This blog was originally posted on LinkedIn by our CEO and Secretary General of the World Energy Council Dr Angela Wilkinson.

Image from the World Energy Council’s Humanising Energy Series featuring Jaza Energy, a grantee of EEP Africa based in rural Tanzania that has hired an all-female team to manage its solar energy hubs.

As the 14th Clean Energy Ministerial concludes today, we will see the importance of multilateral meetings in furthering action on global energy transitions. The messages from India that will come out of these four-days of exchange between governments and businesses in Goa will also inform our 2024 World Energy Congress on redesigning energy for people and planet in a new era of progress.

What tends to be missing from these high-level summits is the voice of communities. This is different to the voices of women and youth (which also need to be included) and not the same as the individualistic voice of citizens and consumers.

Redesigning energy for billions of better lives and a healthy planet is best achieved by rethinking ‘how to’ make energy transitions happen and reorganising ‘who with’.  Diverse communities need a seat at the table, alongside countries and companies.

And to succeed we will also need new approaches to collaboration, cooperation and cocreation.

Our contemporary understanding of collaboration and cooperation pivot on consensus and reflect either ‘top-down’ or ‘bottom-up’ theories of change.

What would collaboration look like if we can’t wait for consensus and instead open the solutions space to experimentation – a learning compact which embraces the opportunity to learn with failures as well from stories of success? What would cooperation look like if we stretch beyond people who think and look like us to ‘others’ with different needs and experiences?

The World Energy Council has learned a lot about the ‘how to’ and ‘who with’ of energy transition processes over the last 100 years.

International cooperation nowadays must be more inclusive – bridging West vs West vs Rest divisions – and moving beyond the gridlocked politics of polarisation to avoid the growing risk of disorderly energy transitions.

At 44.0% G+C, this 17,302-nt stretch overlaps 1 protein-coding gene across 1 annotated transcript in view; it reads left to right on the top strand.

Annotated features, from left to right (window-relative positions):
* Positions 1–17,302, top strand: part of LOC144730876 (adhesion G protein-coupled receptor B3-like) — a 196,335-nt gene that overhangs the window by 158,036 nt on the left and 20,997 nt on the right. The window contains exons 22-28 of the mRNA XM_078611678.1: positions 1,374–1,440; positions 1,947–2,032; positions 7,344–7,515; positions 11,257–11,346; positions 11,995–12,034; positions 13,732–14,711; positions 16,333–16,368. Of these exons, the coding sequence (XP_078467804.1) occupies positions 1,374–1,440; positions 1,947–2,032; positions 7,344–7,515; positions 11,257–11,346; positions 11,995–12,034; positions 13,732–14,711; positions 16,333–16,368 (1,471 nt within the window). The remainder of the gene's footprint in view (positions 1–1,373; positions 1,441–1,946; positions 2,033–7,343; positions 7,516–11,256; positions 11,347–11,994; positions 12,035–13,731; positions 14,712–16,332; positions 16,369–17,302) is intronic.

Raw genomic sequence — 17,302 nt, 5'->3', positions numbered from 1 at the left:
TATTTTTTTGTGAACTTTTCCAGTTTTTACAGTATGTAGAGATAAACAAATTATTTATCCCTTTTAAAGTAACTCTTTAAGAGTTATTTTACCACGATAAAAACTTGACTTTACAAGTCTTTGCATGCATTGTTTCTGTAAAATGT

Incrementalism, ‘plus-one’ approaches and ‘middle-way’ consensus are bound to fail.  Instead, we are learning to stretch cooperation and collaboration and enable cocreation. We are connecting top down and bottom up to mobilise the ‘missing middle’ by extended our approach to working with the “Power of Three”.

For example, for decades we have championed the World Energy Trilemma concept and framework to support modern energy societies in joining the dots between energy security AND affordability AND environmental sustainability.

And we are currently focused on redesigning energy systems for people AND planet AND progress.

Closing implementation gaps involves a combination of financial AND technological AND social (including institutional) innovation.

The recently released agenda for COP28 also reflects the ‘power of three’ thinking, for example, in its emphasis on the ‘availability AND access AND affordability of financial capital’.

The opportunities of making faster AND fairer AND more far reaching energy transitions happen are not only or all about the future of the energy industry but a remaking of progress – beyond growth.

As we approach our 100th anniversary World Energy Congress, our model of convening power for good is to inform AND inspire AND impact.

We remain committed to pulling world energy transition leadership together –countries, companies and communities – in informed and generative conversations on redesigning energy for people, planet and progress.

Let’s harness and celebrate the power of threes.

Be sure to read the follow-up to this article, published 25 July 2023 in the Financial Times – Letter: Race to zero must be fair for other countries too 


Diğer İçerikler